Overrepresentation of Aboriginal kids in out-of-home care

Overrepresentation of Aboriginal kids in out-of-home care

Aboriginal children are being taken away from their families at a rate faster than at any time during the Stolen Generation.

Today, one in six Aboriginal children are in State care and the number of Aboriginal children in out-of-home care is nine times higher than the rate for non-Aboriginal children. 

Aboriginal children make up 24% of all children in out-of-home care. Aboriginal children taken from their homes are the most vulnerable children in our society.

Young people who have been in out-of-home care are heavily over-represented in the population of child homelessness and those engaged in the juvenile justice system.

The younger a child experiences a period of juvenile justice supervision, the more likely they are to re-enter juvenile justice supervision during subsequent years (AIHW 2007).

Young people tend to remain in custody because they are homeless and government departments do not provide the support requested by the Court.

Aboriginal young people are more likely to be referred to court at a younger age than non-Aboriginal young people.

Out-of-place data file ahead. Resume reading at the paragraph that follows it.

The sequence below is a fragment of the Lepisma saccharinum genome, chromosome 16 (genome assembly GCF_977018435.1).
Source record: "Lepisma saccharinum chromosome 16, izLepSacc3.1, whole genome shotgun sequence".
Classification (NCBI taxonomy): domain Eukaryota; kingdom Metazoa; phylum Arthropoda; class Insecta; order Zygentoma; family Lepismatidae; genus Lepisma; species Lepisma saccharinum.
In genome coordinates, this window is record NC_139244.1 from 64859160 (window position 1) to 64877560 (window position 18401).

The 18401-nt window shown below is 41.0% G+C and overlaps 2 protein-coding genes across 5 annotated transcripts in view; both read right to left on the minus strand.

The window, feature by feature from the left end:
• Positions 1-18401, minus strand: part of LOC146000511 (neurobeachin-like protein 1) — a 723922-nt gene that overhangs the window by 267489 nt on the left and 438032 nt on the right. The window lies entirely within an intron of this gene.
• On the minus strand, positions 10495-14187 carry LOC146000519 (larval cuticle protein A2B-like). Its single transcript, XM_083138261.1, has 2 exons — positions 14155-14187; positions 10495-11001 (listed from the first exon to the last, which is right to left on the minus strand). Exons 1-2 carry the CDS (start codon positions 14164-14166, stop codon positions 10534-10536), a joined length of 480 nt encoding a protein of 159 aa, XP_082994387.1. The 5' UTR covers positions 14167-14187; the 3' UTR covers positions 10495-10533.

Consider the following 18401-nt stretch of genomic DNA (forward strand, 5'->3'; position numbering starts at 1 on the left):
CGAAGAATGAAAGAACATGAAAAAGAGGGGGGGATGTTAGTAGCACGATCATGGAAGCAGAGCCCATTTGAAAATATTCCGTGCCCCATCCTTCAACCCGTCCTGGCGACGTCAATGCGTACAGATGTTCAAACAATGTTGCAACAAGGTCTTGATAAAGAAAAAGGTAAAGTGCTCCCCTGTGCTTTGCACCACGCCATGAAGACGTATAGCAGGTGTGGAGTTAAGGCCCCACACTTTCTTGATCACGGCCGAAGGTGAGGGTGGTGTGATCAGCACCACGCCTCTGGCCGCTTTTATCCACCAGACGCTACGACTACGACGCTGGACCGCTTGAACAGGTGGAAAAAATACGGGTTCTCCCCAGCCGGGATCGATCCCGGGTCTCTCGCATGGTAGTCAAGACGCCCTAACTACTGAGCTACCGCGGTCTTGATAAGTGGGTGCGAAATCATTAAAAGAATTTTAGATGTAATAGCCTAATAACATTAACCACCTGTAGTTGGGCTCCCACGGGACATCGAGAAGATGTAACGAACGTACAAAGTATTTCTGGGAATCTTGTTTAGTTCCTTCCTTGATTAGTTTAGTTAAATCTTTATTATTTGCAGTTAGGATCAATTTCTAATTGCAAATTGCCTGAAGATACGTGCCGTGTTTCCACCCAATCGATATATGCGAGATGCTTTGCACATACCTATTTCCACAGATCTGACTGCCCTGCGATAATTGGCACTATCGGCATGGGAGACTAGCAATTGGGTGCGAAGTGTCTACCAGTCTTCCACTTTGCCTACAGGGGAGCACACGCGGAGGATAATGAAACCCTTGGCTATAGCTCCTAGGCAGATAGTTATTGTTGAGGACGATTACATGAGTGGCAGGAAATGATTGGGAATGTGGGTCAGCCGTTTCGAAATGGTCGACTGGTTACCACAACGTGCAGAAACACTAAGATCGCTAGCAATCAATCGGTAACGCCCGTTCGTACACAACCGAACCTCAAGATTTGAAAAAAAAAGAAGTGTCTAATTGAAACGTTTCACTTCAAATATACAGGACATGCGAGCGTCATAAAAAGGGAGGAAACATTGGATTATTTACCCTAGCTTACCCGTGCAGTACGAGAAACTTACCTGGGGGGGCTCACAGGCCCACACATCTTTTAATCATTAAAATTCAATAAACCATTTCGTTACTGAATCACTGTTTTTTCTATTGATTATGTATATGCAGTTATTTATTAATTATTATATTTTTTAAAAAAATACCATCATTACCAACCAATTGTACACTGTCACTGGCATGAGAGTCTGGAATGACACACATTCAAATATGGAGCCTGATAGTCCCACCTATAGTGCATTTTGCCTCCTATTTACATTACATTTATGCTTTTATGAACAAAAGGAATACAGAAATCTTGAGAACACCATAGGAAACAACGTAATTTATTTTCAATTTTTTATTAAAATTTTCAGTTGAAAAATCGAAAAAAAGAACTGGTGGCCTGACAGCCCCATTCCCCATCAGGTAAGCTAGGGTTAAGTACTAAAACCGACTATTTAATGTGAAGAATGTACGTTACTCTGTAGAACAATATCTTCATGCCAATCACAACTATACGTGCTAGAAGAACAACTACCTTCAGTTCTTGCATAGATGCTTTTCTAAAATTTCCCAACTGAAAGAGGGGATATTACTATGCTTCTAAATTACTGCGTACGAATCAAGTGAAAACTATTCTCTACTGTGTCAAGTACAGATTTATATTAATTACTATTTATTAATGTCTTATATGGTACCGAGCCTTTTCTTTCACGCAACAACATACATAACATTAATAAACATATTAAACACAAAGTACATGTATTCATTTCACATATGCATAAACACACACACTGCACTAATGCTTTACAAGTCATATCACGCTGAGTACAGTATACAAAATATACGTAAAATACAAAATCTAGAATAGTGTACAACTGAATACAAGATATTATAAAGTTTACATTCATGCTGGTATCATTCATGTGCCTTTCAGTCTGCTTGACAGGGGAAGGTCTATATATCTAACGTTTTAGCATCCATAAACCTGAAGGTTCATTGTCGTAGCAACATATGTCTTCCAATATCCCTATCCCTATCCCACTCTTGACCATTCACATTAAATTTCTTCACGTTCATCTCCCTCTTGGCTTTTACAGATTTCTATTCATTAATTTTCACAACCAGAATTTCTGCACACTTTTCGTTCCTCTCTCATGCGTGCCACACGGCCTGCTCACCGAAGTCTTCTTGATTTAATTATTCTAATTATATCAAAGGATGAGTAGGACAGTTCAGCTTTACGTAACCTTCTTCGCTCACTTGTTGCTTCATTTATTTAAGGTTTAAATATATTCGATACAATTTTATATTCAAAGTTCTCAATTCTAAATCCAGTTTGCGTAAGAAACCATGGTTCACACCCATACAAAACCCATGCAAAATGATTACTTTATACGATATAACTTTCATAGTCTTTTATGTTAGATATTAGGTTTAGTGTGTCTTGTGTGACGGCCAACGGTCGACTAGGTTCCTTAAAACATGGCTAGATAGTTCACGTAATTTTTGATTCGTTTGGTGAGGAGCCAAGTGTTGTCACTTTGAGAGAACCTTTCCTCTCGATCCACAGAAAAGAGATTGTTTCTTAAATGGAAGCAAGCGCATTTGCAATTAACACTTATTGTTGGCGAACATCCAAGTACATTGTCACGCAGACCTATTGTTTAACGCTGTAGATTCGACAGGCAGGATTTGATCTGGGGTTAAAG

An Aboriginal young person who appears before a NSW court between 10-14 years of age is 60% more likely to end up in prison when they are 18-22 years old. Aboriginal juveniles on supervised orders who have had a care and protection order have close to 100% chance of progressing to the adult corrections system (Criminology Research Council 2002).

More than two-thirds of young people who receive a control order from the NSW Children’s Court are convicted of a further offence within two years of their custodial order. Within NSW, 48% of the budget of the Department of Juvenile Justice is spent keeping juvenile offenders in custody (Criminology Research Council 2009/10, NSW Department of Juvenile Justice, personal communication 2009).

Childhood homelessness, being in out-of-home care and/or juvenile justice systems are strong predictors of adult homelessness (Anglicare 2008).

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